If you find your puppy is beginning to forge forward after a certain number of steps (say eight), reduce how many steps you take by one or two (back to six) so that you are able to reward your puppy before they forge. Practice at this stage until your puppy is reliable (at six steps) then, add more steps to challenge your puppy.
The most likely reason for the forging is due to lack of reward and the puppy is getting frustrated so, they forge. Your puppy is also telling you that he isn’t ready for that big of a jump in number of steps and he needs more work at the previous stage. Once you have practiced this for several days, move to either another room in your house or to your backyard. Again, keep the distractions and distance to a minimum.
You may notice more pulling from your puppy in this environment. Embrace this and view it as, not a setback, but as an opportunity to enforce good loose leash walking position when it is obtained.
Once your puppy is successful reliably here for a good number of steps, introduce a distraction (like another puppy staying with its owner on one side of your yard or a child playing with your puppy’s toy off in the distance). Practice walking toward the distraction and correcting the pulling and rewarding the loose leash walking. Continue to add distraction and distance slowly as your puppy is successful and when you decide to go for your first walk, keep it short and be consistent with your reward and penalty yards.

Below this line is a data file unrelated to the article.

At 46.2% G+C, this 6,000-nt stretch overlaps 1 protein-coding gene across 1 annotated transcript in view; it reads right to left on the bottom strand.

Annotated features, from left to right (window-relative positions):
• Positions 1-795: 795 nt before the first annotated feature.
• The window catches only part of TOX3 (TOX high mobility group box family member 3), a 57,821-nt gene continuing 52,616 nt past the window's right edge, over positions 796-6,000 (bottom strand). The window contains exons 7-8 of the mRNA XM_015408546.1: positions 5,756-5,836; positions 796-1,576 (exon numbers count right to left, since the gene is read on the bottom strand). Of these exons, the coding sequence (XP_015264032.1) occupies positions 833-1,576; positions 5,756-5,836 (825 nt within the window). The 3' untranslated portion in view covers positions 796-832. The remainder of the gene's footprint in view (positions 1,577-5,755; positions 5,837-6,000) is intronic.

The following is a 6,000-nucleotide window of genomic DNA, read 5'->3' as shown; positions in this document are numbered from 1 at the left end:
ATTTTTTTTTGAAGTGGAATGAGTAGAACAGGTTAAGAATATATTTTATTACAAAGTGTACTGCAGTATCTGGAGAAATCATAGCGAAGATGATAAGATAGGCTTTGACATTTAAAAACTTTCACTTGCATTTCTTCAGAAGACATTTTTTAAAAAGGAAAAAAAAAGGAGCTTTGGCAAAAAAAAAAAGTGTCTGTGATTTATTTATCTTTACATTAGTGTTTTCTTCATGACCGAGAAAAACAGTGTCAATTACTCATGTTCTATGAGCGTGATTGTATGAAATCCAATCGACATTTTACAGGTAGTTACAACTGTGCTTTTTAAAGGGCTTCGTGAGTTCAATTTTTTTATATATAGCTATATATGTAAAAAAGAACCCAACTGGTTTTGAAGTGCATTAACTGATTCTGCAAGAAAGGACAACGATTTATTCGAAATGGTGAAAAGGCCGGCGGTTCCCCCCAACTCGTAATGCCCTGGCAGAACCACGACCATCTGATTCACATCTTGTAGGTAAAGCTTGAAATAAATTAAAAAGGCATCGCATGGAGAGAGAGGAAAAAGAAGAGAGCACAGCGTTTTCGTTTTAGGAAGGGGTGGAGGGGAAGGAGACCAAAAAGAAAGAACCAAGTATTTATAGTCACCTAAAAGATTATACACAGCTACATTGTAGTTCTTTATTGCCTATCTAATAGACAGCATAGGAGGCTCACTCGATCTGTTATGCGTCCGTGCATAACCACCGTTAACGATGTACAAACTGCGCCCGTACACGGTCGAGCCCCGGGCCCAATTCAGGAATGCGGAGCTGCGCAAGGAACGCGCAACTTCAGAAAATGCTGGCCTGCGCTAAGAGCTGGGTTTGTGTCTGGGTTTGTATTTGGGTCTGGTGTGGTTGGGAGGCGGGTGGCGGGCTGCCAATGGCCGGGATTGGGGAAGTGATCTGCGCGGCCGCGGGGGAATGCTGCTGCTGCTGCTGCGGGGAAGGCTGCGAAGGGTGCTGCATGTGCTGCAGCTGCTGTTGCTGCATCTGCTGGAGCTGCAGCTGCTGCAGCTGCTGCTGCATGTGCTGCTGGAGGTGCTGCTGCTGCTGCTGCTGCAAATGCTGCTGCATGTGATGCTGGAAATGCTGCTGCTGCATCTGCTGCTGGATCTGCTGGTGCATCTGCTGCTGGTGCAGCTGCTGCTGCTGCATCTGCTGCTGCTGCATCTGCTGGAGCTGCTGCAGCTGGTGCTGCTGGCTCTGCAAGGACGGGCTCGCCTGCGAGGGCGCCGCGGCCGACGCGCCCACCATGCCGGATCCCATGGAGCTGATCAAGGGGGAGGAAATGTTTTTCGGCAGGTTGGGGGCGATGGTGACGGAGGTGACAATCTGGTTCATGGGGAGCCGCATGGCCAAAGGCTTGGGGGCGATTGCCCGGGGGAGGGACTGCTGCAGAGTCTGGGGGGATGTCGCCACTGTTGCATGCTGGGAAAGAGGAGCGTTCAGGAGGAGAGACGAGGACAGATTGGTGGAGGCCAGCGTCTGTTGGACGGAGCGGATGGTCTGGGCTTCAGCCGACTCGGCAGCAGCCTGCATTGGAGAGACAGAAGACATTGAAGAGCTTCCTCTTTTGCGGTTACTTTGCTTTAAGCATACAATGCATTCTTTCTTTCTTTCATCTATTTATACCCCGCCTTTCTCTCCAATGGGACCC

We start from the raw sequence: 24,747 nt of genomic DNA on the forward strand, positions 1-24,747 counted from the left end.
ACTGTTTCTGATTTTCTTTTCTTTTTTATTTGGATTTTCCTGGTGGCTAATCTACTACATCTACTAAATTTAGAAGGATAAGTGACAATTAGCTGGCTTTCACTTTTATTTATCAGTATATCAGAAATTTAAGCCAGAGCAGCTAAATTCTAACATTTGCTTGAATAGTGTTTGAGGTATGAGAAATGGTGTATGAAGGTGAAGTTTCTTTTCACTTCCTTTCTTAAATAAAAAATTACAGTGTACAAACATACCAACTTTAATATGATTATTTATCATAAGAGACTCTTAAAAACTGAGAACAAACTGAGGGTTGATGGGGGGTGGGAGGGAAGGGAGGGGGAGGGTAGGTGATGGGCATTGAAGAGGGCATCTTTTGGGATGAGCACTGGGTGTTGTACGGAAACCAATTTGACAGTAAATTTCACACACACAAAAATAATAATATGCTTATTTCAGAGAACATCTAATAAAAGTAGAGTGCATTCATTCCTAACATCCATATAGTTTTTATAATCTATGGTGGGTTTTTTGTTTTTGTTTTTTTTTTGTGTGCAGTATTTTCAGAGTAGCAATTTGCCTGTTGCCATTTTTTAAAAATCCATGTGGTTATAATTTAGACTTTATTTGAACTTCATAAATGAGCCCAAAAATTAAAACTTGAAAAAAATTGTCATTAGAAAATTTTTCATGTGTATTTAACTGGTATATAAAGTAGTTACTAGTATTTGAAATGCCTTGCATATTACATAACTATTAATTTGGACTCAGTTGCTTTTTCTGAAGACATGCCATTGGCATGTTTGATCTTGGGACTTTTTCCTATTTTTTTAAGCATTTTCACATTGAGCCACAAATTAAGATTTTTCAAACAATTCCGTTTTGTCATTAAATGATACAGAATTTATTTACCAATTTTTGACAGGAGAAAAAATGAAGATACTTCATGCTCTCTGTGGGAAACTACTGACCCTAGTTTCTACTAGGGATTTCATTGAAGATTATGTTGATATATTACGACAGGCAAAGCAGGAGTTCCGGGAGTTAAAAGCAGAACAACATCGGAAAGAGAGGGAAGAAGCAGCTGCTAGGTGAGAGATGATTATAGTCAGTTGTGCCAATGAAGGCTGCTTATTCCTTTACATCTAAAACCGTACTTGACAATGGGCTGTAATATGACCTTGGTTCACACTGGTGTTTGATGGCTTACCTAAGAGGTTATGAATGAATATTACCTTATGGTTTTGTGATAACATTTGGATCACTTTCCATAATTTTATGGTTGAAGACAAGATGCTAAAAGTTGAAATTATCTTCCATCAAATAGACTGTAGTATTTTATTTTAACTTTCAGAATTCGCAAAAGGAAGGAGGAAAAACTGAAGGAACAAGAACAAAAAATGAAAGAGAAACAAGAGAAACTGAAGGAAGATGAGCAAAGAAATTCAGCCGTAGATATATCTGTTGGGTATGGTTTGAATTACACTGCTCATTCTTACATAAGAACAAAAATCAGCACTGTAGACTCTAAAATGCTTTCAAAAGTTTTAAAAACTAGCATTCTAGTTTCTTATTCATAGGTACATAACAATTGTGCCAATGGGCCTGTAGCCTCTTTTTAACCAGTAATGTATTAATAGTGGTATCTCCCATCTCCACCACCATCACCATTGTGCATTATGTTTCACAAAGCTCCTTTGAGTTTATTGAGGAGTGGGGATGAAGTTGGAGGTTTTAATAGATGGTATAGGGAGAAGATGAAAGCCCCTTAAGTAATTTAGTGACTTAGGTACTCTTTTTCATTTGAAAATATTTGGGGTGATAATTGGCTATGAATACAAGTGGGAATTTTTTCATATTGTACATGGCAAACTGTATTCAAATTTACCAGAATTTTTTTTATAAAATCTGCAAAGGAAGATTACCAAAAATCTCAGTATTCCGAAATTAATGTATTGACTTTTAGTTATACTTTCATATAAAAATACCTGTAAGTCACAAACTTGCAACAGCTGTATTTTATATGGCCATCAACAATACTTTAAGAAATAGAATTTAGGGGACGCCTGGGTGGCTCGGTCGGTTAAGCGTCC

Rome wasn’t built in a day and your puppy will not be a polite walker in a day either. There will always be places that your puppy will pull but if you never allow them to be rewarded, the behavior will eventually extinguish in all environments.
Obviously the biggest problem will be pulling. There will be times that you will be constantly stopping and backing up. In these situations, your puppy is telling you the distraction is too great and they may need a little more help and a whole lot more work in less exciting environments.
For these situations while you are perfecting your loose leash walking but still wanting to go for leisurely walks, I would suggest investing in a head halter called a “gentle leader” or “halti”. Both devices act as a head halter on a cow would, controlling where their heads go. It goes around their muzzle and up behind their head and helps prevent pulling. As the puppy pulls, the leash attached to the halter turns their head to the side essentially stopping the pulling.
Please read the directions carefully as to how to acclimate your puppy to this particular device and use caution with the leash as pulling too hard or too severely can damage your puppy’s neck.
Use this halter whenever you go for casual walks and occasionally switch your leash to their collar and work “let’s go” when you find a quiet place on your walk to practice. Try to avoid depending too much on the halter and never teaching loose leash walking without it. There will be situations where you may not have the halter but you will want your puppy to not pull your arm out of it’s socket so it is vital to have a solid “let’s go” behavior. Consistency is key.